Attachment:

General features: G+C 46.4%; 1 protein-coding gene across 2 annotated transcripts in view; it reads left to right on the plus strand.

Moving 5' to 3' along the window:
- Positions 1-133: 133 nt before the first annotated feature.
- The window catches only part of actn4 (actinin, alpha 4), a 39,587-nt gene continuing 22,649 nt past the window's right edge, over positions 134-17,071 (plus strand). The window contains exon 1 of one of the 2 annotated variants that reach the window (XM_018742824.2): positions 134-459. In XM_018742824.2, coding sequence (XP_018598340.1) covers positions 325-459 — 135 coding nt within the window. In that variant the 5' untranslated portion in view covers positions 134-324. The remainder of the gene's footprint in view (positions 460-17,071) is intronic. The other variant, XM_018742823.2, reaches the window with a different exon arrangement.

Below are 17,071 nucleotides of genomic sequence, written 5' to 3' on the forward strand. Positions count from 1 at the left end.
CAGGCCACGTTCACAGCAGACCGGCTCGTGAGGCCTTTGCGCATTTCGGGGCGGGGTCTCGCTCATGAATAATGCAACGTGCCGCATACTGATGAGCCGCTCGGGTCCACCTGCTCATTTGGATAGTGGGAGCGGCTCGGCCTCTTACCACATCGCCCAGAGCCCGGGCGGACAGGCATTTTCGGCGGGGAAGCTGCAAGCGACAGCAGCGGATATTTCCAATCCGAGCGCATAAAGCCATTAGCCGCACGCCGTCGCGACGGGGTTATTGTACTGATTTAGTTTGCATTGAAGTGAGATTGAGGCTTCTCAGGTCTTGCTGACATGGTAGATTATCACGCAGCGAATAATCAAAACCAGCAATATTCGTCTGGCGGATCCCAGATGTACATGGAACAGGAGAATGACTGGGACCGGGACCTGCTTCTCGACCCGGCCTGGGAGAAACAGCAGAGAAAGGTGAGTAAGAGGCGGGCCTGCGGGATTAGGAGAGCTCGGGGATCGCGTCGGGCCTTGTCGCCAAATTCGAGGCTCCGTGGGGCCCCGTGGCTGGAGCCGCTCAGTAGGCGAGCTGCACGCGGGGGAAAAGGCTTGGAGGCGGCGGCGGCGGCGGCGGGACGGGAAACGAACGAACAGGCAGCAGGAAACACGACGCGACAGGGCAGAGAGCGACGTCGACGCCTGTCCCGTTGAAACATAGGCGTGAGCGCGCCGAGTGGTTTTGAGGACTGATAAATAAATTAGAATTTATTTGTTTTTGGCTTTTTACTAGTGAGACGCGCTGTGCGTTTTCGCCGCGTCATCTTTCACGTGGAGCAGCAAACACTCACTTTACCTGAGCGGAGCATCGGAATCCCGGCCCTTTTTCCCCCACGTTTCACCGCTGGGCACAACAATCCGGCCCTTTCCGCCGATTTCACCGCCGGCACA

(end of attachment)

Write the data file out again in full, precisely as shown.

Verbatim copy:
General features: G+C 46.4%; 1 protein-coding gene across 2 annotated transcripts in view; it reads left to right on the plus strand.

Moving 5' to 3' along the window:
- Positions 1-133: 133 nt before the first annotated feature.
- The window catches only part of actn4 (actinin, alpha 4), a 39,587-nt gene continuing 22,649 nt past the window's right edge, over positions 134-17,071 (plus strand). The window contains exon 1 of one of the 2 annotated variants that reach the window (XM_018742824.2): positions 134-459. In XM_018742824.2, coding sequence (XP_018598340.1) covers positions 325-459 — 135 coding nt within the window. In that variant the 5' untranslated portion in view covers positions 134-324. The remainder of the gene's footprint in view (positions 460-17,071) is intronic. The other variant, XM_018742823.2, reaches the window with a different exon arrangement.

Below are 17,071 nucleotides of genomic sequence, written 5' to 3' on the forward strand. Positions count from 1 at the left end.
CAGGCCACGTTCACAGCAGACCGGCTCGTGAGGCCTTTGCGCATTTCGGGGCGGGGTCTCGCTCATGAATAATGCAACGTGCCGCATACTGATGAGCCGCTCGGGTCCACCTGCTCATTTGGATAGTGGGAGCGGCTCGGCCTCTTACCACATCGCCCAGAGCCCGGGCGGACAGGCATTTTCGGCGGGGAAGCTGCAAGCGACAGCAGCGGATATTTCCAATCCGAGCGCATAAAGCCATTAGCCGCACGCCGTCGCGACGGGGTTATTGTACTGATTTAGTTTGCATTGAAGTGAGATTGAGGCTTCTCAGGTCTTGCTGACATGGTAGATTATCACGCAGCGAATAATCAAAACCAGCAATATTCGTCTGGCGGATCCCAGATGTACATGGAACAGGAGAATGACTGGGACCGGGACCTGCTTCTCGACCCGGCCTGGGAGAAACAGCAGAGAAAGGTGAGTAAGAGGCGGGCCTGCGGGATTAGGAGAGCTCGGGGATCGCGTCGGGCCTTGTCGCCAAATTCGAGGCTCCGTGGGGCCCCGTGGCTGGAGCCGCTCAGTAGGCGAGCTGCACGCGGGGGAAAAGGCTTGGAGGCGGCGGCGGCGGCGGCGGGACGGGAAACGAACGAACAGGCAGCAGGAAACACGACGCGACAGGGCAGAGAGCGACGTCGACGCCTGTCCCGTTGAAACATAGGCGTGAGCGCGCCGAGTGGTTTTGAGGACTGATAAATAAATTAGAATTTATTTGTTTTTGGCTTTTTACTAGTGAGACGCGCTGTGCGTTTTCGCCGCGTCATCTTTCACGTGGAGCAGCAAACACTCACTTTACCTGAGCGGAGCATCGGAATCCCGGCCCTTTTTCCCCCACGTTTCACCGCTGGGCACAACAATCCGGCCCTTTCCGCCGATTTCACCGCCGGCACA